How a tick bite ended Kirsty's dream
Climate change could combine with altered farming and wildlife management practices to produce an increase in a little-known but debilitating disease transmitted by ticks.
Climate change could combine with altered farming and wildlife management practices to produce an increase in a little-known but debilitating disease transmitted by ticks. And it's particularly common in parts of East Anglia.
WHEN athlete Kirsty Waterson developed a rash on her ankle soon after a race in Thetford Forest she did not pay it much attention.
But over the subsequent weeks and months it was followed by severe headaches, a pins and needles sensation in her limbs and extreme fatigue.
All the symptoms were made worse when Kirsty, then aged 21 and one of the UK's most promising young long-distance runners, trained.
She consulted a doctor and was referred to a skin specialist, who recognised the tell-tale 'bulls-eye rash' on her ankle as a sign of Lyme disease and sent her for a blood test.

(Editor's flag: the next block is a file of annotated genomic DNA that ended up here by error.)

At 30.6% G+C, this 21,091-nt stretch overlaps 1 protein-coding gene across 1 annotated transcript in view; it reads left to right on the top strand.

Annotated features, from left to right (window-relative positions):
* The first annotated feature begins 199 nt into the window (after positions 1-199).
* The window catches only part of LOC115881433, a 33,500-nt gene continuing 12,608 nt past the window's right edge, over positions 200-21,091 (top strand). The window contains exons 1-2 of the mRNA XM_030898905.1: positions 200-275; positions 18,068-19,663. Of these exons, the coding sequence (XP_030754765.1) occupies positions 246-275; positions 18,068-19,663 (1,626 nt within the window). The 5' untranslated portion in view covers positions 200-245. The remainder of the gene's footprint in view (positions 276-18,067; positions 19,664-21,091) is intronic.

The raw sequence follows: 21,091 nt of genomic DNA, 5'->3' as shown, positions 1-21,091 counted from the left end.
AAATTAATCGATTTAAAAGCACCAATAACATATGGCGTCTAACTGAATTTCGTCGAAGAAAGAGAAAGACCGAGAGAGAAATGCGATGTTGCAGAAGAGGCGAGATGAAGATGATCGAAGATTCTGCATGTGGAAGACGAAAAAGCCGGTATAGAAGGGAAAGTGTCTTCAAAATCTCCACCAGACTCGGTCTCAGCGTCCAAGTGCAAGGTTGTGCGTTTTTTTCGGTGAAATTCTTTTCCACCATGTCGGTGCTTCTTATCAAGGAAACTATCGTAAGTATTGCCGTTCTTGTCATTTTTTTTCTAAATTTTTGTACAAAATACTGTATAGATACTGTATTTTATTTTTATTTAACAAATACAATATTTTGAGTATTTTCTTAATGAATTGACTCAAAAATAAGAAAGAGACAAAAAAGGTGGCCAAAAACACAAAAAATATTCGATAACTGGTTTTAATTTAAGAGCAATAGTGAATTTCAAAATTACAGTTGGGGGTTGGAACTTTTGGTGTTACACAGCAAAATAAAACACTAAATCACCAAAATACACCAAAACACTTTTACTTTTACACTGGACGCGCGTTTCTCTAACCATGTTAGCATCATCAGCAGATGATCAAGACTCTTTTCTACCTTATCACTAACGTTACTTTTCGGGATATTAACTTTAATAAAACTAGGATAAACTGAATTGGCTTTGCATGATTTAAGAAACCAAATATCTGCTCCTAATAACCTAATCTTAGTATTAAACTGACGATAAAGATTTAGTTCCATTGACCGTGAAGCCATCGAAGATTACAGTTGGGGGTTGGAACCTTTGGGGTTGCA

It confirmed Kirsty, from Bury St Edmunds, did indeed have the illness, which is transmitted by ticks infected with the Borrelia bacteria.
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Although she received antibiotic treatment, four years on Kirsty is still not fully recovered.
The disease has shattered her hopes of being an international athlete and she no longer runs competitively.
The loss of her dreams still hurts but she has learned to live with her changed circumstances and has built a new life.
She is no longer Kirsty Waterson: she married last summer and is now Kirsty Taylor. She is expecting her first baby in the autumn and has almost completed her training as a beauty therapist.
But her professional life, at least, would have been so different if it were not for that fateful tick bite.
“I must have been bitten during that run in Thetford Forest,” she says, “but it was eight months before I got it seen to.
“Where I had been bitten on the bottom of my leg a rash appeared. It used to react to heat and it spread up the leg. Then I had headaches and flu-like symptoms. My running was going out the window. I had pins and needles in my hands.